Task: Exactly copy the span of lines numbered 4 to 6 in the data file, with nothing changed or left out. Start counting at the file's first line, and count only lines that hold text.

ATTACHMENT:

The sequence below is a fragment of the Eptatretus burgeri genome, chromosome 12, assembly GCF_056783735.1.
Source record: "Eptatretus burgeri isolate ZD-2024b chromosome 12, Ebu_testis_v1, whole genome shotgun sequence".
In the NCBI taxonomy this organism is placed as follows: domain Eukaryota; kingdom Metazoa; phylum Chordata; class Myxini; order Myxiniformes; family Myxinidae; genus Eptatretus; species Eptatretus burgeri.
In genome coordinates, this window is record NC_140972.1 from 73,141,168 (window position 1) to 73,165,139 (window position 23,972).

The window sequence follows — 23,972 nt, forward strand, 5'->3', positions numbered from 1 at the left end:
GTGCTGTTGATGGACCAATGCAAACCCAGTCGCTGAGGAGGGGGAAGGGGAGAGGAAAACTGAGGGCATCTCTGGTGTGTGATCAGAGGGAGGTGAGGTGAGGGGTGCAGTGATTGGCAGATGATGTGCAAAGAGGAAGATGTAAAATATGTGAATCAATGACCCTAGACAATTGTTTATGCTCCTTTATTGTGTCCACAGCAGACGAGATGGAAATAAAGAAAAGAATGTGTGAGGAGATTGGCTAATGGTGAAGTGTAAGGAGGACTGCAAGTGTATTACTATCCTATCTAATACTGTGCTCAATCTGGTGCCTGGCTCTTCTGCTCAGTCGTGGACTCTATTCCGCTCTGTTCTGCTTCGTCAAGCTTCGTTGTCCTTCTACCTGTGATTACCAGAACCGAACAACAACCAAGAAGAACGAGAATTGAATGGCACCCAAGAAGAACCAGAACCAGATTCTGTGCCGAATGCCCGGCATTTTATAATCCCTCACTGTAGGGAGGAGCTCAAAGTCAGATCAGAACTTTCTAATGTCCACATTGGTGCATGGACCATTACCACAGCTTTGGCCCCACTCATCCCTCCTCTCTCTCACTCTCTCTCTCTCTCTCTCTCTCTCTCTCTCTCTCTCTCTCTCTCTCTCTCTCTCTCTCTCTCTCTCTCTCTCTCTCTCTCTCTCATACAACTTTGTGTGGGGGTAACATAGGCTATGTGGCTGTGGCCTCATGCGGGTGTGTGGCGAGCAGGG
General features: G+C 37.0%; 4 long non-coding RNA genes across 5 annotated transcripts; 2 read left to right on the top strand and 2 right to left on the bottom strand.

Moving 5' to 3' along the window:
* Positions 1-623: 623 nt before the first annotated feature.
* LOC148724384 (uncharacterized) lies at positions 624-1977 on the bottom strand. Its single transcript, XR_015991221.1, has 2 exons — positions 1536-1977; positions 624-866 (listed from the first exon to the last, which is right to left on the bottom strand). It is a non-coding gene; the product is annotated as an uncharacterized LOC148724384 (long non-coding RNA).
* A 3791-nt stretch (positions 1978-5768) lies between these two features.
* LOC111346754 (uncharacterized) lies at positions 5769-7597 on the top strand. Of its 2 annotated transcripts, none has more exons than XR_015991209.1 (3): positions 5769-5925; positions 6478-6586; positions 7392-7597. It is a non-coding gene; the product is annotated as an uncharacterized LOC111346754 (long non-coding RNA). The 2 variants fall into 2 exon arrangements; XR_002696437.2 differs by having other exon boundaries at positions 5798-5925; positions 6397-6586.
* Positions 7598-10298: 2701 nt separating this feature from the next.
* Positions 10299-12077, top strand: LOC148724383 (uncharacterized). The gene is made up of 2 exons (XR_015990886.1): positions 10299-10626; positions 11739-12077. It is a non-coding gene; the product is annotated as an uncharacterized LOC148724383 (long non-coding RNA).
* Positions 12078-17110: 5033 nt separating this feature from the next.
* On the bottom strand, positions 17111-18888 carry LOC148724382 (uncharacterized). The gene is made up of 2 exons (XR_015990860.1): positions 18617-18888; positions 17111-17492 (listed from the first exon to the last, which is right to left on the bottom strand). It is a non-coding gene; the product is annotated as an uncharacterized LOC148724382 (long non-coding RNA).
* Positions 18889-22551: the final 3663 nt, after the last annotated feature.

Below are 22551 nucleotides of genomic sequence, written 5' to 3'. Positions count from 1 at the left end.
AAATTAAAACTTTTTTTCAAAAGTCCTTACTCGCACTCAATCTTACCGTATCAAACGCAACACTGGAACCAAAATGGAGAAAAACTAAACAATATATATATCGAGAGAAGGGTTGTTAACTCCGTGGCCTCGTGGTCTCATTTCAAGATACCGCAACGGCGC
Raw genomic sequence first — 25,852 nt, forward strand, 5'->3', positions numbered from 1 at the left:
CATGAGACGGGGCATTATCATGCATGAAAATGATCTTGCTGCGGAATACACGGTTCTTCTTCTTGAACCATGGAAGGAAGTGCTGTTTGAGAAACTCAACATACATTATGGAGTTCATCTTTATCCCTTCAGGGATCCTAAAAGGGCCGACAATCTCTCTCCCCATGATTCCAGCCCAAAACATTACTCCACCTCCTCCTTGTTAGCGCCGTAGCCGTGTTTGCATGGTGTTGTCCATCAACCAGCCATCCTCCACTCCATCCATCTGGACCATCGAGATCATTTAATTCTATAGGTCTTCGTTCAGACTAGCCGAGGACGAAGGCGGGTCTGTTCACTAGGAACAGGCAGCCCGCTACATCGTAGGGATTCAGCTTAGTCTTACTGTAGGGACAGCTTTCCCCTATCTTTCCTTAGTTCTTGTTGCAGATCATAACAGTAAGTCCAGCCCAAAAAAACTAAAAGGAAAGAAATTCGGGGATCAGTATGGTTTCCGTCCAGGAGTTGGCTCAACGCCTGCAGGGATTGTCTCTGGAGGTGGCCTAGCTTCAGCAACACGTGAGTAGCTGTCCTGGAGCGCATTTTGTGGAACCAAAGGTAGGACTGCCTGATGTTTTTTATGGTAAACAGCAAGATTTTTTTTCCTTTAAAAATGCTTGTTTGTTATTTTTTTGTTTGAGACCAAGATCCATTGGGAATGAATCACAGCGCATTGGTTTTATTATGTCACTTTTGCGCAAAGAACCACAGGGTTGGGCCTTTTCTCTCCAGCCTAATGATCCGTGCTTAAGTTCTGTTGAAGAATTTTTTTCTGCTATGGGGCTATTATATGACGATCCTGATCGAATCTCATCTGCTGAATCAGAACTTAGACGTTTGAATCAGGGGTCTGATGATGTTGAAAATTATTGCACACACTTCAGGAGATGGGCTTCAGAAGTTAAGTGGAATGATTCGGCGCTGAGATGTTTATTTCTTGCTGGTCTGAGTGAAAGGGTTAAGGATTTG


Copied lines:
In genome coordinates, this window is record NC_140972.1 from 73,141,168 (window position 1) to 73,165,139 (window position 23,972).

The window sequence follows — 23,972 nt, forward strand, 5'->3', positions numbered from 1 at the left end:
GTGCTGTTGATGGACCAATGCAAACCCAGTCGCTGAGGAGGGGGAAGGGGAGAGGAAAACTGAGGGCATCTCTGGTGTGTGATCAGAGGGAGGTGAGGTGAGGGGTGCAGTGATTGGCAGATGATGTGCAAAGAGGAAGATGTAAAATATGTGAATCAATGACCCTAGACAATTGTTTATGCTCCTTTATTGTGTCCACAGCAGACGAGATGGAAATAAAGAAAAGAATGTGTGAGGAGATTGGCTAATGGTGAAGTGTAAGGAGGACTGCAAGTGTATTACTATCCTATCTAATACTGTGCTCAATCTGGTGCCTGGCTCTTCTGCTCAGTCGTGGACTCTATTCCGCTCTGTTCTGCTTCGTCAAGCTTCGTTGTCCTTCTACCTGTGATTACCAGAACCGAACAACAACCAAGAAGAACGAGAATTGAATGGCACCCAAGAAGAACCAGAACCAGATTCTGTGCCGAATGCCCGGCATTTTATAATCCCTCACTGTAGGGAGGAGCTCAAAGTCAGATCAGAACTTTCTAATGTCCACATTGGTGCATGGACCATTACCACAGCTTTGGCCCCACTCATCCCTCCTCTCTCTCACTCTCTCTCTCTCTCTCTCTCTCTCTCTCTCTCTCTCTCTCTCTCTCTCTCTCTCTCTCTCTCTCTCTCTCTCTCTCTCTCTCTCATACAACTTTGTGTGGGGGTAACATAGGCTATGTGGCTGTGGCCTCATGCGGGTGTGTGGCGAGCAGGG